Homeless man, 29, accused of stabbing prayer leader in neck had been attending Regent’s Park mosque for ‘a number of years’ before attack, court hears
- Daniel Horton, 29, knew prayer caller Raafat Maglad, 70, a court has heard
- Bearded defendant spoke only to confirm his name and age in court today
- He has been accused of grievous bodily harm and possession of a bladed article
The homeless man accused of stabbing a prayer leader in the neck at Regent’s Park mosque had been attending the place of worship for ‘a number of years’ before the attack, a court has heard.
Daniel Horton, 29, of no fixed address, spoke only to confirm his British nationality, name and date of birth when he appeared at Westminster Magistrates’ court today.
The bearded defendant wore a grey tracksuit and kept his head bowed throughout proceedings. He has been accused of grievous bodily harm and possession of a bladed article.
Raafat Maglad, 70, returned to London Central Mosque today less than 24 hours after the incident.
Daniel Horton, 29, was charged with GBH and possession of a bladed article on Friday after he allegedly stabbed Raafat Maglad, 70, at London Central Mosque
Mr Maglad, who leads the call to prayer, returned to the mosque less than 24 hours later
Mr Maglad, known as the muezzin – the person who makes the call to prayer – returned to the mosque for Friday prayers, less than 24 hours after the incident.
Prosecutor Tanyia Dogra said the victim had suffered a 1.5cm wound to his neck.
She told the court the victim and defendant were known to each other because Horton had been attending the mosque for a number of years.
Horton, who the court heard had been sleeping rough since last year, was remanded in custody by District Judge Nina Tempia to appear at Southwark Crown Court on March 20.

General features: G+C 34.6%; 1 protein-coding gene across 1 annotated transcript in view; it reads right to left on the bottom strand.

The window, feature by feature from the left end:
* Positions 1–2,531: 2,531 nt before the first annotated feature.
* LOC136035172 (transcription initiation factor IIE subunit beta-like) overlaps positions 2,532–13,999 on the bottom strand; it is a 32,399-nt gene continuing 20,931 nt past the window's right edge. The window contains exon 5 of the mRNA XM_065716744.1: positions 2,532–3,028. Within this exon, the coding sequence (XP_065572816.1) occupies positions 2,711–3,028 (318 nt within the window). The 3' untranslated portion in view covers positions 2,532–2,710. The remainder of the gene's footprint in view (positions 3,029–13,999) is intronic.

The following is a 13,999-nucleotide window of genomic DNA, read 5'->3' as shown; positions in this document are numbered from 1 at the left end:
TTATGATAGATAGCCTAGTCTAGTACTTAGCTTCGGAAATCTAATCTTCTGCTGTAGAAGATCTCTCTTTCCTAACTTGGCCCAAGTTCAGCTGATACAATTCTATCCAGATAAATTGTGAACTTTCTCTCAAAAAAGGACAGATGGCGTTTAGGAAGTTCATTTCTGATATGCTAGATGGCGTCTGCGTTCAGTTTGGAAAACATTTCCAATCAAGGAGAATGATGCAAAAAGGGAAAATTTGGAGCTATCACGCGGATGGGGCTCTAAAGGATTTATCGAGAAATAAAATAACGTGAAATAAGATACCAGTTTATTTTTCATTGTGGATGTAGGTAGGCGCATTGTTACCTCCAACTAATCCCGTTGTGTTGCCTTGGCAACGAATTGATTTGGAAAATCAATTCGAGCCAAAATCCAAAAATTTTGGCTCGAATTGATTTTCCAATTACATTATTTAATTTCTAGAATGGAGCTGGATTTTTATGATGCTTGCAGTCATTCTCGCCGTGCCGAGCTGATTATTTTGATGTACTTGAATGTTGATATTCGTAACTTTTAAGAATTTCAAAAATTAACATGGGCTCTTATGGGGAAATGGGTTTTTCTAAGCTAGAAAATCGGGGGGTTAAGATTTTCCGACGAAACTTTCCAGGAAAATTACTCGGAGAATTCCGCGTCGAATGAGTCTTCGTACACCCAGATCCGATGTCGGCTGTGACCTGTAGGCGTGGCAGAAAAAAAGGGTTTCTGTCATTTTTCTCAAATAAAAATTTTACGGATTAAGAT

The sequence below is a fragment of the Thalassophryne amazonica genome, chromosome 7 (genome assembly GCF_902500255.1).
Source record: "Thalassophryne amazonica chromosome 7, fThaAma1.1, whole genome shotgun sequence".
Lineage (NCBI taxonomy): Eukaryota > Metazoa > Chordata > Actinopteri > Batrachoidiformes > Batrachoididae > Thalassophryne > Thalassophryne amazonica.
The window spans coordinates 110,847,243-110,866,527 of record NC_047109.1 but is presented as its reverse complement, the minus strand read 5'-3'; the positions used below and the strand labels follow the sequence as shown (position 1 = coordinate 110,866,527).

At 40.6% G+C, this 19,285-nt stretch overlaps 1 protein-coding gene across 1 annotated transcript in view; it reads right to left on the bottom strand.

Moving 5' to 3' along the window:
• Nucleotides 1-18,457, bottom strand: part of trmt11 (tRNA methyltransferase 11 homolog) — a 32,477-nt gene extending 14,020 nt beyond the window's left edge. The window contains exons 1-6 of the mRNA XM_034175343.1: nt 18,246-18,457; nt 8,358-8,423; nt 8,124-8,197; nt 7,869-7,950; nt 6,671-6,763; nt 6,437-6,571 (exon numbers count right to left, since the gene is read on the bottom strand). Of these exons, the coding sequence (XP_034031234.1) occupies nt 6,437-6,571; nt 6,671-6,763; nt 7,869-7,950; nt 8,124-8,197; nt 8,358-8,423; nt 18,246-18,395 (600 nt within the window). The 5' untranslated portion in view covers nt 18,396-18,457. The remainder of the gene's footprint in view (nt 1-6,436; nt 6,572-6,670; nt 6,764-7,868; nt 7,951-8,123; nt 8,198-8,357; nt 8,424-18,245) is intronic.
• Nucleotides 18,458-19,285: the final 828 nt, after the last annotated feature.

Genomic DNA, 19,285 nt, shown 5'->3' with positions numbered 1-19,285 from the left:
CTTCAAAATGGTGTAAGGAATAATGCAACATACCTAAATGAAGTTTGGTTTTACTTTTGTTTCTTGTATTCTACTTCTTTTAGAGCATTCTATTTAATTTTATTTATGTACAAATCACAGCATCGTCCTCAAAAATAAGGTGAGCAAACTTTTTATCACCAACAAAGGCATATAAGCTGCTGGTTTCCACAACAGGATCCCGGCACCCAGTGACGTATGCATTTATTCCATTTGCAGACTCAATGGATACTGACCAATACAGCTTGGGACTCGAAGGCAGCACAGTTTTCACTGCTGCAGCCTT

A man points to a knife on the floor following the incident at the Regent’s Park Mosque
On Thursday afternoon police were called to The London Central mosque near Regent’s Park and found that worshippers had pinned the suspect to the ground.
The Metropolitan Police arrived minutes later to the mosque shortly after 3pm, and arrested the attacker on suspicion of attempted murder.
Mr Maqlad was flanked by security at the mosque yesterday, saying: ‘I forgive him. I feel no hatred for him, he’s a human being and what happened to me is my fate.
‘However the law must be implemented. All I can remember is someone approaching me from behind and then feeling great pain in my neck.
‘He did not say anything to me. It was a really deep cut. I rushed myself out of the room and someone rushed me to hospital.
‘I’m still in pain but I wanted to come here today and pray. I felt it was important to do that but now I’m returning to hospital. I don’t know the man. I have seen him in the mosque before but I don’t know much about him.’